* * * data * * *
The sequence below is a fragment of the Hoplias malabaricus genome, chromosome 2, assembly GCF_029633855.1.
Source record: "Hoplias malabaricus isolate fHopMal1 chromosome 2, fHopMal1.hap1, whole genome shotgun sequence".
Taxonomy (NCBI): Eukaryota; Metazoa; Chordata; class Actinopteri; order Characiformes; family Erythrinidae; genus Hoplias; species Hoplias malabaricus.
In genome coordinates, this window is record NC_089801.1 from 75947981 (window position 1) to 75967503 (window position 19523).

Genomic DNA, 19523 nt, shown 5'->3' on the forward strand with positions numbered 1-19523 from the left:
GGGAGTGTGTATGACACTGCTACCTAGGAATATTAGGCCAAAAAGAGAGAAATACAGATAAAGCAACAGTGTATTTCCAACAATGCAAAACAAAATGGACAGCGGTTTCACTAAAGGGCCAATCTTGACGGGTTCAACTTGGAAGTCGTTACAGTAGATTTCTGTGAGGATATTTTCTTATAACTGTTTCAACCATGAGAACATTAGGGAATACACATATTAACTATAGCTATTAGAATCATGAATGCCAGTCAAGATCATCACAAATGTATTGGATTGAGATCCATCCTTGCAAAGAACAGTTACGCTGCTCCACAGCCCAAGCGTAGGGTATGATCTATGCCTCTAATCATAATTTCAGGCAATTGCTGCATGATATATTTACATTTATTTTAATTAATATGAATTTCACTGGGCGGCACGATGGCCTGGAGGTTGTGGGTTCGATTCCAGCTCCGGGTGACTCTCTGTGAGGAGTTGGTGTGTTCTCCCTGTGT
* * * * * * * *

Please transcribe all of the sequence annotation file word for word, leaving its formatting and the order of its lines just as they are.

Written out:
The sequence below is a fragment of the Hoplias malabaricus genome, chromosome 2, assembly GCF_029633855.1.
Source record: "Hoplias malabaricus isolate fHopMal1 chromosome 2, fHopMal1.hap1, whole genome shotgun sequence".
Taxonomy (NCBI): Eukaryota; Metazoa; Chordata; class Actinopteri; order Characiformes; family Erythrinidae; genus Hoplias; species Hoplias malabaricus.
In genome coordinates, this window is record NC_089801.1 from 75947981 (window position 1) to 75967503 (window position 19523).

Genomic DNA, 19523 nt, shown 5'->3' on the forward strand with positions numbered 1-19523 from the left:
GGGAGTGTGTATGACACTGCTACCTAGGAATATTAGGCCAAAAAGAGAGAAATACAGATAAAGCAACAGTGTATTTCCAACAATGCAAAACAAAATGGACAGCGGTTTCACTAAAGGGCCAATCTTGACGGGTTCAACTTGGAAGTCGTTACAGTAGATTTCTGTGAGGATATTTTCTTATAACTGTTTCAACCATGAGAACATTAGGGAATACACATATTAACTATAGCTATTAGAATCATGAATGCCAGTCAAGATCATCACAAATGTATTGGATTGAGATCCATCCTTGCAAAGAACAGTTACGCTGCTCCACAGCCCAAGCGTAGGGTATGATCTATGCCTCTAATCATAATTTCAGGCAATTGCTGCATGATATATTTACATTTATTTTAATTAATATGAATTTCACTGGGCGGCACGATGGCCTGGAGGTTGTGGGTTCGATTCCAGCTCCGGGTGACTCTCTGTGAGGAGTTGGTGTGTTCTCCCTGTGT